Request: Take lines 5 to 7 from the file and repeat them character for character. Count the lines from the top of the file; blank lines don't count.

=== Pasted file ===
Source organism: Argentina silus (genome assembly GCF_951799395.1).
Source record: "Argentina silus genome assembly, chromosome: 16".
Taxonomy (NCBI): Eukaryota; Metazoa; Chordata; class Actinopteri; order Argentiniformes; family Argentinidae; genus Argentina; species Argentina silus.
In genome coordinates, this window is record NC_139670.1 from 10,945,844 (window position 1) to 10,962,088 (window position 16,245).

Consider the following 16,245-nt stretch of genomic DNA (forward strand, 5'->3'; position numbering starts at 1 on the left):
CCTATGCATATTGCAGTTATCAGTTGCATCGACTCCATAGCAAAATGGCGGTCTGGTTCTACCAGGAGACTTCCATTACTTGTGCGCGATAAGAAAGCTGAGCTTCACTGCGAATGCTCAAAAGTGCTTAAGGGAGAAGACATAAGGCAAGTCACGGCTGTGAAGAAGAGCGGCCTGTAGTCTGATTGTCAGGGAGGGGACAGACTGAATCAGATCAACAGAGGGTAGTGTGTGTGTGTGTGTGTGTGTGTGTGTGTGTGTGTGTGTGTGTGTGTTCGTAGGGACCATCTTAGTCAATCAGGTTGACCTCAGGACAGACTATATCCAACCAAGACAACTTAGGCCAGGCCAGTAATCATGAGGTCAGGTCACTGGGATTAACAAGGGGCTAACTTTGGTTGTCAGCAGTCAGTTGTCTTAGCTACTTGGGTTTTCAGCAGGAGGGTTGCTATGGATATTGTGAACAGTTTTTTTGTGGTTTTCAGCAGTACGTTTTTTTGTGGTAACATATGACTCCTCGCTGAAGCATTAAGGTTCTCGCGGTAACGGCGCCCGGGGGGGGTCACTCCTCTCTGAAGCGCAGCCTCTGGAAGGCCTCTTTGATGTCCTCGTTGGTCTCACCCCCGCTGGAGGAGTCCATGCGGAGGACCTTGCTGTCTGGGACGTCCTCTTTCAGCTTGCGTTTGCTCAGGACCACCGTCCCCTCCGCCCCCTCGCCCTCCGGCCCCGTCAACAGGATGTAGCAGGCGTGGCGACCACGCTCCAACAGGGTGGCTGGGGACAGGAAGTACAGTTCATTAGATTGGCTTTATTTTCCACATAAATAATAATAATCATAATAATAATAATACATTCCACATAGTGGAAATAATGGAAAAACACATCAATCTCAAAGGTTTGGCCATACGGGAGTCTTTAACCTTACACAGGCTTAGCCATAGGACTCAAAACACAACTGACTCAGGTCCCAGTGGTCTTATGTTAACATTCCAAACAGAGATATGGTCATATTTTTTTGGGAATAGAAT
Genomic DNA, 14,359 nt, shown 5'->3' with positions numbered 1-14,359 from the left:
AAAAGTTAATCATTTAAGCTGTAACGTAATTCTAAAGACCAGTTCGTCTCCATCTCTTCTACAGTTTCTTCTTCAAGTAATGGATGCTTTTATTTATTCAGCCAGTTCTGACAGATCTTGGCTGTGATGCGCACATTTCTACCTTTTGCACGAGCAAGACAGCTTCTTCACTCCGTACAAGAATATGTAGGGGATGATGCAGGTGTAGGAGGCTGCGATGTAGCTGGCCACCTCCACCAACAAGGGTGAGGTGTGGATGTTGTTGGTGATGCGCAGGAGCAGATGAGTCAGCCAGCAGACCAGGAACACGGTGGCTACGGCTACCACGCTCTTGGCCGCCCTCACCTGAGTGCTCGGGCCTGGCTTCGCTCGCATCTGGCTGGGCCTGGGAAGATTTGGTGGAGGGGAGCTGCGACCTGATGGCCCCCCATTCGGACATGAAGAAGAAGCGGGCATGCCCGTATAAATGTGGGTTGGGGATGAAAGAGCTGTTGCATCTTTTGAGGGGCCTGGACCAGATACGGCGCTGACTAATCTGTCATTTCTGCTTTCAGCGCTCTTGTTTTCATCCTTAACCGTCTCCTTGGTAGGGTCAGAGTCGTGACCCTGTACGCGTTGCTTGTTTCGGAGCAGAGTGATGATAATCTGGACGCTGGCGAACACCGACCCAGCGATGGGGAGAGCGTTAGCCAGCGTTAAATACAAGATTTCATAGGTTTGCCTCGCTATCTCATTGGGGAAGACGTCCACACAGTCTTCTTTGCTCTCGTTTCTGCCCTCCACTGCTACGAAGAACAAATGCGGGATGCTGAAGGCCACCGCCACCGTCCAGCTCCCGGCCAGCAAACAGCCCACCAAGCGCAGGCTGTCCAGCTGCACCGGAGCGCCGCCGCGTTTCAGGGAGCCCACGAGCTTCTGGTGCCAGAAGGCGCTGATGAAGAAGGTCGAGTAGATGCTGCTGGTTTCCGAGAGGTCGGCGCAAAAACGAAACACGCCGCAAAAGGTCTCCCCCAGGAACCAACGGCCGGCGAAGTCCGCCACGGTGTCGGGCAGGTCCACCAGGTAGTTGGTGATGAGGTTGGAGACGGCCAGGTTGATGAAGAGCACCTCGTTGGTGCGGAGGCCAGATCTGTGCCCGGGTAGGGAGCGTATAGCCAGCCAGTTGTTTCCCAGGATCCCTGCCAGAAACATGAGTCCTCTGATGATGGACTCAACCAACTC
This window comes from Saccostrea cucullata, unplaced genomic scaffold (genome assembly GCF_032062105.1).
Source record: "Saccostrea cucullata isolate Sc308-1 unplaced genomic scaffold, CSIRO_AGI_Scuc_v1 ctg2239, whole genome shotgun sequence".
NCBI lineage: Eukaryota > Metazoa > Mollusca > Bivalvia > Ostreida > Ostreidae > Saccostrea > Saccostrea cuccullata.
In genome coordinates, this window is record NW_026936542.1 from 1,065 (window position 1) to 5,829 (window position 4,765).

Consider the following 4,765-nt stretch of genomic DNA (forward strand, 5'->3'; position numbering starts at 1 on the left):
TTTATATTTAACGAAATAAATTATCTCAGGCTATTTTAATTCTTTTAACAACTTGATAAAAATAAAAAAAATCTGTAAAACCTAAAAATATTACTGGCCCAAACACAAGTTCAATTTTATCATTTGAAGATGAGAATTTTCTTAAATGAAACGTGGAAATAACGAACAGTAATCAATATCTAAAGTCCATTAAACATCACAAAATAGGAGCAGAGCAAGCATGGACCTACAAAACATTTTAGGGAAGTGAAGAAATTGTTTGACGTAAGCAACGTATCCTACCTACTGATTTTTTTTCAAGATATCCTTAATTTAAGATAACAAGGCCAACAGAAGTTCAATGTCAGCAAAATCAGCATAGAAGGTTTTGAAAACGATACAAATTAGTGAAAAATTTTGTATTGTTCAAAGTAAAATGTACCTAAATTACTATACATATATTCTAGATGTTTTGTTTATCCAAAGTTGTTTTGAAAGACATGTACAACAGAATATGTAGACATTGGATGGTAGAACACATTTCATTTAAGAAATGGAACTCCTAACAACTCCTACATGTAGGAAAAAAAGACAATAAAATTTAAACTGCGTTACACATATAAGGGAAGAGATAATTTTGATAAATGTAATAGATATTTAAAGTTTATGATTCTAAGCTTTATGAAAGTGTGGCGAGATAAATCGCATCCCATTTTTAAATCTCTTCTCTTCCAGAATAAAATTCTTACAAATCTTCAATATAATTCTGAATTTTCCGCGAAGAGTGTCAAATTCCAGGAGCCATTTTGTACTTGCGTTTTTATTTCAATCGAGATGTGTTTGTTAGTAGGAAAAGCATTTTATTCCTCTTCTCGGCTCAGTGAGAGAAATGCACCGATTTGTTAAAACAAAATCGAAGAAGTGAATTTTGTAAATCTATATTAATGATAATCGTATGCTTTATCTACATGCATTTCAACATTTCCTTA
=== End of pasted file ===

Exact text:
Consider the following 16,245-nt stretch of genomic DNA (forward strand, 5'->3'; position numbering starts at 1 on the left):
CCTATGCATATTGCAGTTATCAGTTGCATCGACTCCATAGCAAAATGGCGGTCTGGTTCTACCAGGAGACTTCCATTACTTGTGCGCGATAAGAAAGCTGAGCTTCACTGCGAATGCTCAAAAGTGCTTAAGGGAGAAGACATAAGGCAAGTCACGGCTGTGAAGAAGAGCGGCCTGTAGTCTGATTGTCAGGGAGGGGACAGACTGAATCAGATCAACAGAGGGTAGTGTGTGTGTGTGTGTGTGTGTGTGTGTGTGTGTGTGTGTGTGTGTGTTCGTAGGGACCATCTTAGTCAATCAGGTTGACCTCAGGACAGACTATATCCAACCAAGACAACTTAGGCCAGGCCAGTAATCATGAGGTCAGGTCACTGGGATTAACAAGGGGCTAACTTTGGTTGTCAGCAGTCAGTTGTCTTAGCTACTTGGGTTTTCAGCAGGAGGGTTGCTATGGATATTGTGAACAGTTTTTTTGTGGTTTTCAGCAGTACGTTTTTTTGTGGTAACATATGACTCCTCGCTGAAGCATTAAGGTTCTCGCGGTAACGGCGCCCGGGGGGGGTCACTCCTCTCTGAAGCGCAGCCTCTGGAAGGCCTCTTTGATGTCCTCGTTGGTCTCACCCCCGCTGGAGGAGTCCATGCGGAGGACCTTGCTGTCTGGGACGTCCTCTTTCAGCTTGCGTTTGCTCAGGACCACCGTCCCCTCCGCCCCCTCGCCCTCCGGCCCCGTCAACAGGATGTAGCAGGCGTGGCGACCACGCTCCAACAGGGTGGCTGGGGACAGGAAGTACAGTTCATTAGATTGGCTTTATTTTCCACATAAATAATAATAATCATAATAATAATAATACATTCCACATAGTGGAAATAATGGAAAAACACATCAATCTCAAAGGTTTGGCCATACGGGAGTCTTTAACCTTACACAGGCTTAGCCATAGGACTCAAAACACAACTGACTCAGGTCCCAGTGGTCTTATGTTAACATTCCAAACAGAGATATGGTCATATTTTTTTGGGAATAGAAT
Genomic DNA, 14,359 nt, shown 5'->3' with positions numbered 1-14,359 from the left: